Are you or a friend having trouble finding a job? Normally, I’m an optimist and try to recommend finding a different way to get the job you want. In some fields, however, we need to admit that there is a surplus of qualified applicants, which not only means that jobs will be harder to find. It will also mean that pay rates will be lower.
Many schools are pushing professional certificates and degrees for fields that have more employees than open positions. In healthcare, a surplus of employees means that more employers are using a “registry” model to take advantage of this situation. Registry means that there is no guarantee of hours and limited/no benefits. Another client is a lawyer who is working at a contract firm because that is what he wants to do. For several of his less experienced co-workers, that is the only job they can find. A friend in social services told me today that some firms are employing licensed clinicians at less than $35,000 a year. How can they do that? So many agencies have closed that there is a glut of employees who will work at a slashed salary.
What can you do to stay out of this situation? Do some thorough research before you pursue a graduate degree or professional certificate. Schools tend to speak a language of hope. They are confident that you will find a job. Don’t trust the happy talk. Check current job postings and forecasts for growth. Try to interview experienced professional already working in the field. Ask this simple question: Would you go into this field if you were starting your career now?
I am not recommending that anyone avoid a certain type of profession. Talented, committed people will always find a way to succeed. At the same time, it pays to think about how difficult it will be to get a job once you’ve completed a course of study. Don’t invest your hard earned time and money if there is not a clear return on the investment.
I’ve written about these topics before, but two recent client comments told me that it might be time to look at them again. One client who has been working in fields that are below his skill level told me that his humanities degree was “worthless.” I reminded him that most Americans (fewer than 35%) have college degrees. Employers look at college degrees as a marker of knowledge and discipline. Many value applicants with humanities degrees because they tend to be better thinkers and often have better communication skills. Rather than look at his degree as “worthless,” I persuaded my client that it will help him find a job.
Today a client who just graduated from a science program told me that she had no experience. Almost every new graduate feels the same way. What they forget is the value of knowledge. School teaches us concepts that we will use on the job. Most programs also offer some kind of hands-on experience in the classroom, labs, or internships. The client who claimed to have no experience actually worked in labs for four years while pursuing her degree. She used equipment and performed tests that were listed on every job post she brought as examples of jobs she wished to pursue. Experience does not only come on the job. It can come in a classroom, lab, or field exercise. If you’re a new graduate, start by looking at what the employer needs and how your education has given you knowledge and skill needed to be a strong candidate.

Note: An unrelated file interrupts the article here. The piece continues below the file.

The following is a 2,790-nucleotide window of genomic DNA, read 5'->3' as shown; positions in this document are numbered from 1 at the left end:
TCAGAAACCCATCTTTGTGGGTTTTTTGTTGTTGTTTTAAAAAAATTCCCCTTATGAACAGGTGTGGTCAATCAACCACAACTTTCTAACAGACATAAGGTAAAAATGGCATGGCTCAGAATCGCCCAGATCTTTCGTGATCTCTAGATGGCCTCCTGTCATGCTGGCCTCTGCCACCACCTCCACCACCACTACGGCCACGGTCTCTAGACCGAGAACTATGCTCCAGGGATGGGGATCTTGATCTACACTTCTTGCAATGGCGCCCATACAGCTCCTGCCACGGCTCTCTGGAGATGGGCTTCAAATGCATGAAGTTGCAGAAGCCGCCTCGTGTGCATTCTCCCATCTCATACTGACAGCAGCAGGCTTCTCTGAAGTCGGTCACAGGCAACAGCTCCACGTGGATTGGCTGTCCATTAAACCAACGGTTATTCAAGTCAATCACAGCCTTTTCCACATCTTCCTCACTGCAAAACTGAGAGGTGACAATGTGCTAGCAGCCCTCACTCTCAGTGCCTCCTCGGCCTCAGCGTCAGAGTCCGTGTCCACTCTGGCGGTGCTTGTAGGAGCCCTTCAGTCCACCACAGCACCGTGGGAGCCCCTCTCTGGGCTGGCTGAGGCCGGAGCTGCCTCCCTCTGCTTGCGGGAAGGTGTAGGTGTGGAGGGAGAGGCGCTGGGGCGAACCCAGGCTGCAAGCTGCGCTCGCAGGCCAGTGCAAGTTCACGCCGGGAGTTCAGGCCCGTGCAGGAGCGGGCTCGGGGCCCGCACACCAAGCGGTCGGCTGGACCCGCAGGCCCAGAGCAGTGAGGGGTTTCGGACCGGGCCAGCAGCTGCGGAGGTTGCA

If you’re a new graduate, don’t despair about a weak degree or lack of experience. Be practical and find a way to market what you learned in college. It has value.
Enough scare tactics. Every time there is high unemployment there will be stories like this one. Over time, college graduates earn more than high school graduates. People with graduate degrees have higher salaries than those with undergraduate degrees. There is no reason why that trend should change once this period of high unemployment is over.
The media loves this kind of story. However, it makes no sense. If most people could make a good living without going to college, they would do so. Most managerial positions require an undergraduate degree. Many professionals need graduate or professional degrees. When enrollment at colleges decline, then we can talk about the declining value of college degrees. Until that time, stories like this one are entertainment (Jerry Springer style) pretending to be news.